When it comes to wine, most of us are pretty familiar with at least seven or even eight grape varieties and the language used to describe them.
Of course, there's essential knowledge to avoid the wines we assume we won't like but there is little to nothing about a chunk of cheese that helps us distinguish between those we like, and those we probably won’t. And that my friends, is why we need a system.
Fortunately, mother nature has made judging a cheese by its cover significantly easier than trying to work out what’s in a bottle of wine.
Let’s start with an easy one – Camembert, or rather its real name, Camembert de Normandy. When perfect, this cow milk's cheese has a thin, wrinkly, white crust and an aroma of sweet mushrooms. Camembert has a texture of molten lava that tastes like wild mushroom soup – with a dash of sherry. When not yet ripe, it smells of cabbage. Named after the town where it first made its taste, texture and appearance, Camembert is arguably the benchmark of soft white cheeses.
France makes around 25 different varieties of soft white cheeses. Italy? Maybe 15. New Zealand, 35, and the United Kingdom, about 150 soft white cheeses from cow, goat, sheep, buffalo and even camels' milk.
Round, square, hexagonal, tall or squat, but always covered in a soft, white, crusty rind of penicillium candidum. Now this is where things get tricky. To call a cheese a Camembert or a Brie just because it has a white crust, is inaccurate for a number of reasons. The original and the creation that deserves its own name to describe its unique character. It would be like calling a superb NZ Pinot Noir a Burgundy – which, I'm sure any local winemaker would agree, it is definitely is not.
1. Fresh cheese
Classic Examples: Cream Cheese, Quark, Ricotta, Feta, Mozzarella, Halloumi, Fromage Frais
These are very young cheeses, they have no time to grow a rind and have a high moisture content so they are bright shiny white, typically mousse like in texture and have a subtle 'lactic' or milky taste with a hint of fermenting fruit or green grass. Pickled or preserved cheese like Feta are hard in texture but crumbly. Stretched curd cheeses like Mozzarella and Halloumi, stretch superbly when cooked. All fresh cheeses boast similar characteristics – they have no rind so they look the same inside and out.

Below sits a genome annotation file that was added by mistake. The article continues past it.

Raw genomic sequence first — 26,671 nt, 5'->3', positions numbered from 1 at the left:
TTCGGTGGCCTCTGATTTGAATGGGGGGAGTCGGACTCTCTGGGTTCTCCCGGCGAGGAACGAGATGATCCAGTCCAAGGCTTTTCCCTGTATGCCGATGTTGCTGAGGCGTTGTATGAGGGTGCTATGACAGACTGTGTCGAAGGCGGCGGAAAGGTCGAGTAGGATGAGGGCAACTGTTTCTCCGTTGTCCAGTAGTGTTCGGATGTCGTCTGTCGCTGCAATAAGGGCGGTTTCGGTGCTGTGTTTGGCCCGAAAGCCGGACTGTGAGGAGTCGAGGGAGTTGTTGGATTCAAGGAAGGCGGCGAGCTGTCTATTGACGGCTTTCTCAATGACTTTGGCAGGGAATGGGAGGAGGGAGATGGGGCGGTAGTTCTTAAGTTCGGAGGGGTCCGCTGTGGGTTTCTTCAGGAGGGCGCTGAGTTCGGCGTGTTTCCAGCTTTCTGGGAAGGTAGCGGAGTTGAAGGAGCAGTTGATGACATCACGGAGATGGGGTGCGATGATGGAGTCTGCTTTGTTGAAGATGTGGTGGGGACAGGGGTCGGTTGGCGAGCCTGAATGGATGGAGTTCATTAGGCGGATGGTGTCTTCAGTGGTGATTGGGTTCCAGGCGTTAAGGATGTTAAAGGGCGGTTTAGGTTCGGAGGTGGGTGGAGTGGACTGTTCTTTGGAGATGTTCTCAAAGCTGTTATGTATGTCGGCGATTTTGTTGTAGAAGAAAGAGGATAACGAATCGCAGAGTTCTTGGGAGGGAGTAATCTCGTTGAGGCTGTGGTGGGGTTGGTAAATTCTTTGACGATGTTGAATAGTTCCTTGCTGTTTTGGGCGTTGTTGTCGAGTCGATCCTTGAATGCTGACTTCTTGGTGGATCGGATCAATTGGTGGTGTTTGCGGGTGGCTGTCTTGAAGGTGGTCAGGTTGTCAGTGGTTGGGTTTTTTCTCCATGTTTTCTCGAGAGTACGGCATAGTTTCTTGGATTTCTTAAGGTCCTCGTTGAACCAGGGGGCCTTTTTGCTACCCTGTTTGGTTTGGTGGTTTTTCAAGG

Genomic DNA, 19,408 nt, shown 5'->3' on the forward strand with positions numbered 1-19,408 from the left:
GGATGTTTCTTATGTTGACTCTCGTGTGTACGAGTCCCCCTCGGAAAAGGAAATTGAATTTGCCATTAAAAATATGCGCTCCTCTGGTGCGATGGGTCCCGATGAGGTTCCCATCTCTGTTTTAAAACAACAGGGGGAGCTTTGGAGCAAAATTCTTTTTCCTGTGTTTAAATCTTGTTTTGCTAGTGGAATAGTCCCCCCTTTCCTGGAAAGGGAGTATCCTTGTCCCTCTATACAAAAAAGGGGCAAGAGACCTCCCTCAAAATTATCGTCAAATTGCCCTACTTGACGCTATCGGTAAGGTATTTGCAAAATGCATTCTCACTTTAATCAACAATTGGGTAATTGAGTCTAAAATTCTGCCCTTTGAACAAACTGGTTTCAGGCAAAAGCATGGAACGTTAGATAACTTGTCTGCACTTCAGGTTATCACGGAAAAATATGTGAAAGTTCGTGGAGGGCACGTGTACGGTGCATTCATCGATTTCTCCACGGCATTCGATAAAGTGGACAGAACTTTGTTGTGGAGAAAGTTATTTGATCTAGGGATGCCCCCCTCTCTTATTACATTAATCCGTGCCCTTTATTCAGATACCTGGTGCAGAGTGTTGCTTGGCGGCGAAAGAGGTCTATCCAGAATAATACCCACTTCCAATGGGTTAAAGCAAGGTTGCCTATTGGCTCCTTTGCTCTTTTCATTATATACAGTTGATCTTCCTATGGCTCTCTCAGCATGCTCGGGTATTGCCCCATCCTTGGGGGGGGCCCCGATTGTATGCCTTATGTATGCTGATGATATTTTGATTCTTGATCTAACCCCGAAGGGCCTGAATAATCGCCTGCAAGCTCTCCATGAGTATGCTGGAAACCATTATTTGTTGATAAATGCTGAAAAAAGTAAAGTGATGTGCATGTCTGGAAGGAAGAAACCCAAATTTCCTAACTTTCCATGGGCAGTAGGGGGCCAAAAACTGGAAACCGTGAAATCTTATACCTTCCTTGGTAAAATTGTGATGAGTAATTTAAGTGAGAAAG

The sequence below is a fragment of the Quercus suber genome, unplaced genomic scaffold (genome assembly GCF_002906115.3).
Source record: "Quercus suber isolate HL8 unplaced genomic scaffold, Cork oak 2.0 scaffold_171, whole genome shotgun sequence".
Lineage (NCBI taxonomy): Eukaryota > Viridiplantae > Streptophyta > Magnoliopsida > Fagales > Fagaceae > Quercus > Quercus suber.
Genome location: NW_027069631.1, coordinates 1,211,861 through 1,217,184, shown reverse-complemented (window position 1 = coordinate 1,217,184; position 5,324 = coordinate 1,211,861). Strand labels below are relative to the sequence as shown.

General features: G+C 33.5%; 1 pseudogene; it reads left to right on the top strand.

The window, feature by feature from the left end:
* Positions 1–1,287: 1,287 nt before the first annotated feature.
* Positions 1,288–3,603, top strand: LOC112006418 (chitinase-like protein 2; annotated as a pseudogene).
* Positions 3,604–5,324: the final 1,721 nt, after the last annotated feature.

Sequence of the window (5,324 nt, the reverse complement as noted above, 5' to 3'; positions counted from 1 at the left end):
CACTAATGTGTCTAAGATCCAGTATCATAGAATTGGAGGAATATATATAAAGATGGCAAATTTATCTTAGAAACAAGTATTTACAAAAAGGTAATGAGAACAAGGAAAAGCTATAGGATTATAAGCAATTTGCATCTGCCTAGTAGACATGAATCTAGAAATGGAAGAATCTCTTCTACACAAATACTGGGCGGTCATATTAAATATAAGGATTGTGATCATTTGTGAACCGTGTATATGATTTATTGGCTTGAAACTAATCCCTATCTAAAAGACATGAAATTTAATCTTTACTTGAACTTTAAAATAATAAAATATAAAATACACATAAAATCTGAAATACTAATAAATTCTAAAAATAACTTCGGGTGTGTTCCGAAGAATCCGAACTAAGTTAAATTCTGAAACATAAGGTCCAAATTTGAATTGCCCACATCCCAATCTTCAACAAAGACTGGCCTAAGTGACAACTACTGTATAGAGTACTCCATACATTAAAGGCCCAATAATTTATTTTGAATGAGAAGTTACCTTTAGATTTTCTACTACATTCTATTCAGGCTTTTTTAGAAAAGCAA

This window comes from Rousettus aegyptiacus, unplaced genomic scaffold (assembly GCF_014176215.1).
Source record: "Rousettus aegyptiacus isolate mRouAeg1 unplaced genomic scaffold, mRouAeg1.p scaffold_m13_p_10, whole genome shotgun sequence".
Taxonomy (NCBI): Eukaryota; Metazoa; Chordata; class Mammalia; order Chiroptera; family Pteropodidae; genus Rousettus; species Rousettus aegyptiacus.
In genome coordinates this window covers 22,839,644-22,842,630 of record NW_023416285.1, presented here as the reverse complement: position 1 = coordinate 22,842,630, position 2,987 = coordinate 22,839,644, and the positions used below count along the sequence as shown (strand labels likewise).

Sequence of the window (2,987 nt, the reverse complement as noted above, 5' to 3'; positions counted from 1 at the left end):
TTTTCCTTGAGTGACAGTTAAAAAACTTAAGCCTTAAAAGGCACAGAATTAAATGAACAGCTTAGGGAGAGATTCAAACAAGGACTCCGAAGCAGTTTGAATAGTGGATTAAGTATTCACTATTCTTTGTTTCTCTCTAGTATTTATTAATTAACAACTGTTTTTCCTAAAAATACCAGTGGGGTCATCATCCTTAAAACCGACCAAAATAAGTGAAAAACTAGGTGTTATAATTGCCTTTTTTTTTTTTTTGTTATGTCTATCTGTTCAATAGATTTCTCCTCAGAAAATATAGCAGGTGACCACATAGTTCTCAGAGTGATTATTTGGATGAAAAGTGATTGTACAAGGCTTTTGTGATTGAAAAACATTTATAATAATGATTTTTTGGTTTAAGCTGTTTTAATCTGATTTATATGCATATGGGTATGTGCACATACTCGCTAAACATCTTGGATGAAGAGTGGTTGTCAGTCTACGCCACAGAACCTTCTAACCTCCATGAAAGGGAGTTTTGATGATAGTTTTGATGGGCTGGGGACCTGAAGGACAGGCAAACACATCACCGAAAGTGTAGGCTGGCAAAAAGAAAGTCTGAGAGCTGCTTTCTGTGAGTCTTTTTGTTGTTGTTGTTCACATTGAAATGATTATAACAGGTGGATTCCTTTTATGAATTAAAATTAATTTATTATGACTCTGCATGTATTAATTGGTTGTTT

Something to try: Fromage Frais Battu
2. Aged fresh cheese
Classic Examples: St Maure, St Marcellin, Crottin, Chabichou.
Typically found in France and rarely found in New Zealand, aged fresh cheeses are small cheeses ripened in cellars to encourage the growth of a pale, very wrinkly rind, that attracts the attention of a delicate bluish-grey mould as it ages. Nutty when made with goats’ milk, while cows milk are slightly farmyard. Aged fresh cheeses are mild when young yet pungent with age.
Something to try: St Marcellin Coupelle
3. Soft white cheese
Classic Examples: Camembert de Normandy, Brie de Meaux, Chevre Log, Delice de Bourgogne.
Beneath the characteristic of these crowd-pleasers – a white, crusty, rind of penicillium candidum – is a chalky heart that slowly liquidifies to a molten river of curd that tastes mild, creamy and sometimes buttery, overlaid with hints of mushrooms. Goat's milk, soft white cheeses, have crushed almond notes while sweet caramelised onion and macadamia nuts let you know that it's ewes’ milk.
Something to try: Delice de Bourgogne Coupe
If you're based in Auckland, test the tried and true cheese system at L’atelier du Fromage in Newmarket. For more information, visit their website here.
To read more about cheese master Juliet, see her website, The Cheese Web.
Established in 1999, Maison Vauron and La Fromagerie are dedicated to bringing New Zealanders the best of French wine and food. Every year, the team travel to France to taste the wines, see our dear producers, and most importantly, make new discoveries for you to enjoy here at home.
Fortunately, mother nature has made judging a cheese by its cover significantly easier than trying to work out what’s inside a bottle of wine.